Israel Price had endured name calling and schoolyard taunts for years, but said what happened weeks into this school year surprised even him.
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Tips to deal with bullying:
- If the bullying is physical, rescue your child from the threat and keep detailed notes of the event and alert the authorities immediately.
- If the bullying is verbal and your child has an emotional reaction such as showing anger or tears, the bullying will continue. Teach them to not show emotion and the bullying will stop.
- If the bullying is online, teach your child to respond using the Golden Rule. Treat everyone like friends, even your enemies. A brief and kind response will make the bully look and feel foolish and the bullying will stop.
- If the bullying involves social exclusion, help the child understand that not everyone wants to be his or her friend. When children can enjoy a few loyal friends, without seeking approval from everyone else, they will be much happier.
- If the bullying is from an adult, help your child confront the adult with an attitude of respect and a desire for reconciliation. Blaming or attacking the adult will only escalate hostilities.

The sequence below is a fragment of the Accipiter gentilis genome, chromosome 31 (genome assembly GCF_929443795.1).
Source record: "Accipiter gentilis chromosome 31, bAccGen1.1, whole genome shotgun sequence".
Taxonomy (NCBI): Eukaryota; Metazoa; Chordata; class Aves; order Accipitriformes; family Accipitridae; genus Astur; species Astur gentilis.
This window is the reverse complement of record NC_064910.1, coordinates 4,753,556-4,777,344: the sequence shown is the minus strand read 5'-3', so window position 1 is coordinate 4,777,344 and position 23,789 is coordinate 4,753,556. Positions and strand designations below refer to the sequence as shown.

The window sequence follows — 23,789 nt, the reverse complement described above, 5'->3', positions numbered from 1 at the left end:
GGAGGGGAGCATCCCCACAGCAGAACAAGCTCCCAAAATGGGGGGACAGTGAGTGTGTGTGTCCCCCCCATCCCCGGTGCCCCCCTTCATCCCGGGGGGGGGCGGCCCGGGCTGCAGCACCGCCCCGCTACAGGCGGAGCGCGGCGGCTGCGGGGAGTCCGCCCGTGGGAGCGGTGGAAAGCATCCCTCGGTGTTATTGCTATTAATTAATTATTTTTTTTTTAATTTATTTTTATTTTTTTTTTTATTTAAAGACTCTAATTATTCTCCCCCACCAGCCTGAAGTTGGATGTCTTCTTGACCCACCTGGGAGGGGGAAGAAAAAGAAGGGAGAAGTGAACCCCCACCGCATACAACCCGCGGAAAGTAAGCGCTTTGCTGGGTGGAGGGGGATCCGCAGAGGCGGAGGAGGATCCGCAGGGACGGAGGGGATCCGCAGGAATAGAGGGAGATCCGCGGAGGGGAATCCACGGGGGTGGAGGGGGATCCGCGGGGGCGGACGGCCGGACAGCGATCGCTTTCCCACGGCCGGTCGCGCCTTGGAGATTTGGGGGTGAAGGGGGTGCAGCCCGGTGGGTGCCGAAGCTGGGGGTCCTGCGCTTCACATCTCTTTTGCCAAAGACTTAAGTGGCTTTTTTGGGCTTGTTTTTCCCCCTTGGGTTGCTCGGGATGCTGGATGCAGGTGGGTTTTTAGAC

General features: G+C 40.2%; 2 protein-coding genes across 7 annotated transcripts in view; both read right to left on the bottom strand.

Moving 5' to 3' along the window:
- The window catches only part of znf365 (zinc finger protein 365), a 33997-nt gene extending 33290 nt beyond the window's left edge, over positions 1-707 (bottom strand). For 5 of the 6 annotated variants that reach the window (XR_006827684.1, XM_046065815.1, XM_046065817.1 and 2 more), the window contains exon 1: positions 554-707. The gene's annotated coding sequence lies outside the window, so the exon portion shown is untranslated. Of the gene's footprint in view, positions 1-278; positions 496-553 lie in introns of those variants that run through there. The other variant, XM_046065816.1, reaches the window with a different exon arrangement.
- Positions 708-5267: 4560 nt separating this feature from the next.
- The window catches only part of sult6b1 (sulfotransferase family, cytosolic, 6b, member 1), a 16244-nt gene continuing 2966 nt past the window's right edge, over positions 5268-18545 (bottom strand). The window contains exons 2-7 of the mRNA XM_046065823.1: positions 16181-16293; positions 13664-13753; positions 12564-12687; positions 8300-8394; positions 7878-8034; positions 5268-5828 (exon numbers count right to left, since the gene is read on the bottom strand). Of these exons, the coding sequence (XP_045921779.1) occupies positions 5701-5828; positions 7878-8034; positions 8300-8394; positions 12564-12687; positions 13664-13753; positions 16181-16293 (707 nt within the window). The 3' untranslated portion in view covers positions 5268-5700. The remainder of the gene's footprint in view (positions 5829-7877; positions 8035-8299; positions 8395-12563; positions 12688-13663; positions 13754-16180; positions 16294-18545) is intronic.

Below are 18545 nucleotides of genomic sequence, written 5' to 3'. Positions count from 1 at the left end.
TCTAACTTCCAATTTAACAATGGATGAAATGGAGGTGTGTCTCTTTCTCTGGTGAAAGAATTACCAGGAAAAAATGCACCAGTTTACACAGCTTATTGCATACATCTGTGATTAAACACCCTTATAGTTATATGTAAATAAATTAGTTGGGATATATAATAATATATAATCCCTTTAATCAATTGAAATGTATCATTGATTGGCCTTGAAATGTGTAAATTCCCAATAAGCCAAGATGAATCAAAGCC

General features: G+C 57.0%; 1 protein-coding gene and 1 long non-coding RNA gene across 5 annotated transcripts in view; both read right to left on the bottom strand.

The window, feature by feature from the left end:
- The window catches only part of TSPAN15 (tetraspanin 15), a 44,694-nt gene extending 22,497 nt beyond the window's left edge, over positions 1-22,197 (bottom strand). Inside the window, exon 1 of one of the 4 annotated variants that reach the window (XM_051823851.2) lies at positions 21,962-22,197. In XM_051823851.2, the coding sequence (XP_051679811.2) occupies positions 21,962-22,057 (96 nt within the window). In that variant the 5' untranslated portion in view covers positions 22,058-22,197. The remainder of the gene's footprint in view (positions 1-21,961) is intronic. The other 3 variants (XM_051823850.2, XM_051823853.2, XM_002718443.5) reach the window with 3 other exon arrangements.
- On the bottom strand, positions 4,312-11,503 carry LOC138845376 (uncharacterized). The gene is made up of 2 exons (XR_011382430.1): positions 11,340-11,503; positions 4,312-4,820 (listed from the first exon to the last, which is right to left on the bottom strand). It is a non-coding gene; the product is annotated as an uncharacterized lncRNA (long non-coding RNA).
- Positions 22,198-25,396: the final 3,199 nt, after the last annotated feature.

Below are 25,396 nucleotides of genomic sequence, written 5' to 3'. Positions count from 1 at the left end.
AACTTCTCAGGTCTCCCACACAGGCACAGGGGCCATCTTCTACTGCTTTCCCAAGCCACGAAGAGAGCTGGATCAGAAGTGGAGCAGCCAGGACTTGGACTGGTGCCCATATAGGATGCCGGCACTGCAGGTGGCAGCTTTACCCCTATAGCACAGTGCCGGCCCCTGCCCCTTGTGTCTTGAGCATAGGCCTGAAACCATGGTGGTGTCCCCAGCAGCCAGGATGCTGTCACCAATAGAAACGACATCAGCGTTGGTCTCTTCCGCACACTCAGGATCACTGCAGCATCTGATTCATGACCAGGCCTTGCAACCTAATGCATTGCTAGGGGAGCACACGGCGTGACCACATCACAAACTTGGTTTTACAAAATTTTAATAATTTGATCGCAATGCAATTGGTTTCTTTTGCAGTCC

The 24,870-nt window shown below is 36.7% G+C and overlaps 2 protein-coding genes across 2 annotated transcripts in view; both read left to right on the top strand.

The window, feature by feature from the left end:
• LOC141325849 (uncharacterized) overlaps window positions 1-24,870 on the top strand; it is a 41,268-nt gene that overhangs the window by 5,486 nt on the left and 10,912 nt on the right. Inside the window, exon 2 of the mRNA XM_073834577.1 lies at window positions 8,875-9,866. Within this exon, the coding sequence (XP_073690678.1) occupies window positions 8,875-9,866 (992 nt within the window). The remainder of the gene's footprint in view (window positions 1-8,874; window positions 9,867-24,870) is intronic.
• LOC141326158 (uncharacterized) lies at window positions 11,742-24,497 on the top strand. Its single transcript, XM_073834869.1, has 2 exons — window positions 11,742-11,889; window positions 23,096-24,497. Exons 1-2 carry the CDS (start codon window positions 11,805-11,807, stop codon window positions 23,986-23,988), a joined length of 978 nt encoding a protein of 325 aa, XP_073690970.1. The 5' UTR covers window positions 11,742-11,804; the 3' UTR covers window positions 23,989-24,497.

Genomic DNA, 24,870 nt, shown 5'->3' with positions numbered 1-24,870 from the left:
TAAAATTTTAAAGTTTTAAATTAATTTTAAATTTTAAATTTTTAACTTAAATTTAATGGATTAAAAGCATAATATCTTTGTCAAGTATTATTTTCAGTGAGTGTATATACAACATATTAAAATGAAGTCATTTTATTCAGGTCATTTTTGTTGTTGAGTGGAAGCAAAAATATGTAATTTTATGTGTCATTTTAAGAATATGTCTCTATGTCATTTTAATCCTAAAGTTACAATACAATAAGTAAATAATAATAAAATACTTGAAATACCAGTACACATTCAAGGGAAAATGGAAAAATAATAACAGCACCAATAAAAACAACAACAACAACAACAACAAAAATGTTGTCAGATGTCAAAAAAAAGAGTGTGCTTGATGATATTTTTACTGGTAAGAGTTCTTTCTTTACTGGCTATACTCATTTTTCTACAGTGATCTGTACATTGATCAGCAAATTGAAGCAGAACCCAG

Source: Brooks Gibbs, bullying expert and national spokesman for “Be The Difference. Speak Up Against Bullying!” Program
Bullying by the numbers:
How common is it?
- 16 percent of students report being bullied two to three times a month or more at school
- 7 percent of students bullied others at school
- One-fifth of all students were involved in bullying at school, either as a student who was bullied, one who bullied others, or both.
At what grades is bullying most common?
- The percentage of students who were bullied decreased steadily from third through 12th grade
- The percentage of students who bullied others peaked in 8th-10th grades; different age trends were found for boys and girls who bullied
By whom are students bullied?
- Boys were most frequently bullied by other boys
- Girls were bullied by both girls and boys
How long does bullying last?
- 51 percent of bullied students reported that they had been bullied for 6 months or more
- 39 percent of bullied students reported that they have been bullied for one year or longer
Whom do students tell about being bullied?
- Bullied students were more likely to tell parents than teachers, siblings, or friends
- 30 percent of bullied high school girls and 41 percent of bullied high school boys had not told anyone about being bullied
How many students are afraid of being bullied?
- 14 percent of students were “often” afraid of being bullied
Source: Bullying in U.S. Schools: 2012 Status Report, Clemson University and Hazelden Foundation